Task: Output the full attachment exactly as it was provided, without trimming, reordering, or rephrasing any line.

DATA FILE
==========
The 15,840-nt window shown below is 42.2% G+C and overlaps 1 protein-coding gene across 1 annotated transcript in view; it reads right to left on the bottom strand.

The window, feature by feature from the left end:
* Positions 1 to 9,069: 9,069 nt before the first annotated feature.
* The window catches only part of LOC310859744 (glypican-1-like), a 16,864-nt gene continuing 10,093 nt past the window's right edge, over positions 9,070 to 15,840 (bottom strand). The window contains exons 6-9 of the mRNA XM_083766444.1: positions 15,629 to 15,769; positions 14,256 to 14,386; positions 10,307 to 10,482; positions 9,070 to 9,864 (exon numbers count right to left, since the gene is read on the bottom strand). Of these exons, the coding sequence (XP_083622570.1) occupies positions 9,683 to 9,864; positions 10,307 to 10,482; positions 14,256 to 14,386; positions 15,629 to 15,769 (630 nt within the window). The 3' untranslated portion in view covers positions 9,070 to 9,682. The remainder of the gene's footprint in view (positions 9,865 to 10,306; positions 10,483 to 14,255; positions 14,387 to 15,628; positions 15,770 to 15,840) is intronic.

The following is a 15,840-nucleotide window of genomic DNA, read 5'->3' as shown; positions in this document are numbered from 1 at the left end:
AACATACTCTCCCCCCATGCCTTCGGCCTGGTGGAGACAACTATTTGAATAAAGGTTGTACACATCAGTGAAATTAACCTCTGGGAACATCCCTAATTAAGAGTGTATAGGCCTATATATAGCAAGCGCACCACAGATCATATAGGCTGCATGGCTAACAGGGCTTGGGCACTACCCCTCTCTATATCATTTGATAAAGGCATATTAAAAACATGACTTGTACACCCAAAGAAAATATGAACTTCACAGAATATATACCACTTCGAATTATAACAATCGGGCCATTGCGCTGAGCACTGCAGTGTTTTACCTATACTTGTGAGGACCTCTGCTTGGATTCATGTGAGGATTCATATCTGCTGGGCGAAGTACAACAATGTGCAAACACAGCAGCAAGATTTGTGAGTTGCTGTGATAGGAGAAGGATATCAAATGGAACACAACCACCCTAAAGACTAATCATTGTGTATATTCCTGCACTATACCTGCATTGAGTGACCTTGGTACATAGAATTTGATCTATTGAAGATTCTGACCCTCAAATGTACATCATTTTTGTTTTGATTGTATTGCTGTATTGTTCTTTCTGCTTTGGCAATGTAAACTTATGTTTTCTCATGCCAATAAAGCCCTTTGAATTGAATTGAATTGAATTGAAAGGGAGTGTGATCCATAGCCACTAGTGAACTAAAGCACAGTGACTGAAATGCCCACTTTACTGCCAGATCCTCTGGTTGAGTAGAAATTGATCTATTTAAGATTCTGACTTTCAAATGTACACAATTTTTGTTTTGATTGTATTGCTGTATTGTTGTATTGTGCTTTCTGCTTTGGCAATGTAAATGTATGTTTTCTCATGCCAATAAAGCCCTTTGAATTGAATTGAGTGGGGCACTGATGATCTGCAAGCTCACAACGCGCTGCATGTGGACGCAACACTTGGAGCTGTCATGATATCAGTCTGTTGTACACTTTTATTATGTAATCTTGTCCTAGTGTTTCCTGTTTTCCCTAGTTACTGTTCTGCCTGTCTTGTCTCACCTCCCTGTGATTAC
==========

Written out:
The 15,840-nt window shown below is 42.2% G+C and overlaps 1 protein-coding gene across 1 annotated transcript in view; it reads right to left on the bottom strand.

The window, feature by feature from the left end:
* Positions 1 to 9,069: 9,069 nt before the first annotated feature.
* The window catches only part of LOC310859744 (glypican-1-like), a 16,864-nt gene continuing 10,093 nt past the window's right edge, over positions 9,070 to 15,840 (bottom strand). The window contains exons 6-9 of the mRNA XM_083766444.1: positions 15,629 to 15,769; positions 14,256 to 14,386; positions 10,307 to 10,482; positions 9,070 to 9,864 (exon numbers count right to left, since the gene is read on the bottom strand). Of these exons, the coding sequence (XP_083622570.1) occupies positions 9,683 to 9,864; positions 10,307 to 10,482; positions 14,256 to 14,386; positions 15,629 to 15,769 (630 nt within the window). The 3' untranslated portion in view covers positions 9,070 to 9,682. The remainder of the gene's footprint in view (positions 9,865 to 10,306; positions 10,483 to 14,255; positions 14,387 to 15,628; positions 15,770 to 15,840) is intronic.

The following is a 15,840-nucleotide window of genomic DNA, read 5'->3' as shown; positions in this document are numbered from 1 at the left end:
AACATACTCTCCCCCCATGCCTTCGGCCTGGTGGAGACAACTATTTGAATAAAGGTTGTACACATCAGTGAAATTAACCTCTGGGAACATCCCTAATTAAGAGTGTATAGGCCTATATATAGCAAGCGCACCACAGATCATATAGGCTGCATGGCTAACAGGGCTTGGGCACTACCCCTCTCTATATCATTTGATAAAGGCATATTAAAAACATGACTTGTACACCCAAAGAAAATATGAACTTCACAGAATATATACCACTTCGAATTATAACAATCGGGCCATTGCGCTGAGCACTGCAGTGTTTTACCTATACTTGTGAGGACCTCTGCTTGGATTCATGTGAGGATTCATATCTGCTGGGCGAAGTACAACAATGTGCAAACACAGCAGCAAGATTTGTGAGTTGCTGTGATAGGAGAAGGATATCAAATGGAACACAACCACCCTAAAGACTAATCATTGTGTATATTCCTGCACTATACCTGCATTGAGTGACCTTGGTACATAGAATTTGATCTATTGAAGATTCTGACCCTCAAATGTACATCATTTTTGTTTTGATTGTATTGCTGTATTGTTCTTTCTGCTTTGGCAATGTAAACTTATGTTTTCTCATGCCAATAAAGCCCTTTGAATTGAATTGAATTGAATTGAAAGGGAGTGTGATCCATAGCCACTAGTGAACTAAAGCACAGTGACTGAAATGCCCACTTTACTGCCAGATCCTCTGGTTGAGTAGAAATTGATCTATTTAAGATTCTGACTTTCAAATGTACACAATTTTTGTTTTGATTGTATTGCTGTATTGTTGTATTGTGCTTTCTGCTTTGGCAATGTAAATGTATGTTTTCTCATGCCAATAAAGCCCTTTGAATTGAATTGAGTGGGGCACTGATGATCTGCAAGCTCACAACGCGCTGCATGTGGACGCAACACTTGGAGCTGTCATGATATCAGTCTGTTGTACACTTTTATTATGTAATCTTGTCCTAGTGTTTCCTGTTTTCCCTAGTTACTGTTCTGCCTGTCTTGTCTCACCTCCCTGTGATTAC